LOS ANGELES/MANILA (Reuters) - The girlfriend of a retiree who killed 58 people and then himself in a shooting rampage in Las Vegas arrived from the Philippines in Los Angeles, where FBI agents hoped to question her about the massacre, law enforcement officials said.
Marilou Danley, who U.S. authorities have described as a “person of interest” in the investigation, left Manila on Tuesday evening aboard Philippine Airlines Flight PR 102, according to Philippines immigration spokeswoman Antonette Mangrobang.
The non-stop flight arrived as scheduled at about 7:30 p.m. local time on Tuesday (0230 GMT Wednesday) at Los Angeles International Airport (LAX), according to the airline tracking website FlightAware.com and passengers from the flight.
Mangrobang told Reuters by text message there was no information about whether Danley was traveling with anyone else.
A police official in Manila and a law enforcement official in the United States, both speaking on condition of anonymity, told Reuters that Danley left the Philippines unescorted but was being met by Federal Bureau of Investigation (FBI) agents in Los Angeles.
The U.S. source said Danley was not under arrest but that the FBI hoped she would consent to be interviewed voluntarily.
The police official in Manila said Danley’s trip back to the United States “was coordinated with FBI authorities” and that she was returning to clear her name of any involvement in the deadliest mass shooting in modern U.S. history.
Stephen Paddock, her live-in companion who killed himself moments before police stormed the Las Vegas hotel suite he had transformed into a sniper’s nest on Sunday night, left no clear clues about why he staged his attack on an outdoor concert below the high-rise building.
Law enforcement authorities are hoping to obtain some answers from Danley, who according to public records and police shared Paddock’s condo in a retirement community in Mesquite, Nevada, about 90 miles (145 km) northeast of Las Vegas.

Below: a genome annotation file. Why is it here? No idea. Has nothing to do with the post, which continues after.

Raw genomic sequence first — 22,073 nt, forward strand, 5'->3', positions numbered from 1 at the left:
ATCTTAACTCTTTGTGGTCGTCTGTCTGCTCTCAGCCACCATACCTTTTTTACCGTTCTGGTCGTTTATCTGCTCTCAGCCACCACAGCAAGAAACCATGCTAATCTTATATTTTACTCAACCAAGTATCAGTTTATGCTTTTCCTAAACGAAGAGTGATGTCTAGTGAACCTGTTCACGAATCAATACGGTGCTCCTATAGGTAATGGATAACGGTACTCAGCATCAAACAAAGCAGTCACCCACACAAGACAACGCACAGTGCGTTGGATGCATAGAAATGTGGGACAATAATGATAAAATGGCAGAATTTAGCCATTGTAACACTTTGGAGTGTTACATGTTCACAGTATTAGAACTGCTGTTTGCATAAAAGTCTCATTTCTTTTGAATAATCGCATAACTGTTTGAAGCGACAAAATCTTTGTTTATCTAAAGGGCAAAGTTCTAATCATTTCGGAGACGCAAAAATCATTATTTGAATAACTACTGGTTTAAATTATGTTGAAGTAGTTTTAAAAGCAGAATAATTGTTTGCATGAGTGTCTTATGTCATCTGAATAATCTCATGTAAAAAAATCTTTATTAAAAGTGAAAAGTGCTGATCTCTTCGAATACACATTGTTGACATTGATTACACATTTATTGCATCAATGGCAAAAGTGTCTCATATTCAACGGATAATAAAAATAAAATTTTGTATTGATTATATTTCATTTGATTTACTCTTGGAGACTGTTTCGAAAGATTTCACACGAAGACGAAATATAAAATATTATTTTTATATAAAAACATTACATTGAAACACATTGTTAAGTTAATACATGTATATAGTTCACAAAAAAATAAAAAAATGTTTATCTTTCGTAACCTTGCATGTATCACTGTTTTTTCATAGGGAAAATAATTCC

The Philippine police official said authorities in Manila were told that Paddock used identification belonging to Danley, who has an Australian passport, when checking in to the Las Vegas hotel.
Investigators are also examining a $100,000 wire transfer that Paddock sent to an account in the Philippines that appeared to be intended for Danley, a senior U.S. homeland security official told Reuters on Tuesday.
The official, who has been briefed regularly on the probe but spoke on condition of anonymity, said investigators were working on the assumption that the money was intended as a form of life insurance payment to Danley.
The official said U.S. authorities were eager to question Danley about whether Paddock encouraged her to leave the United States before going on his rampage.
Danley arrived in Manila on Sept. 15, more than two weeks before the mass shooting in Las Vegas, then flew to Hong Kong on Sept. 22 and returned in Manila on Sept. 25. She was there until she flew to LAX on Tuesday night, according to a Philippine immigration official who spoke on condition of anonymity.
Danley, an Australian citizen aged 62 who is reported to have been born in the Philippines, was not seen by reporters in any public area of the LAX arrival terminal.
A flight attendant from the plane declined to comment, as did an airline manager at the terminal, citing privacy concerns, when asked if they had seen Danley. One passenger told Reuters she overheard members of the flight crew saying that one of them had escorted Danley from the plane.
The New York Times reported Danley has a daughter who lives in Los Angeles.
Reporting by Lisa Baertlein in LOS ANGELES and Manny Mogato in MANILA; Writing by John Chalmers and Steve Gorman; Editing by Paul Tait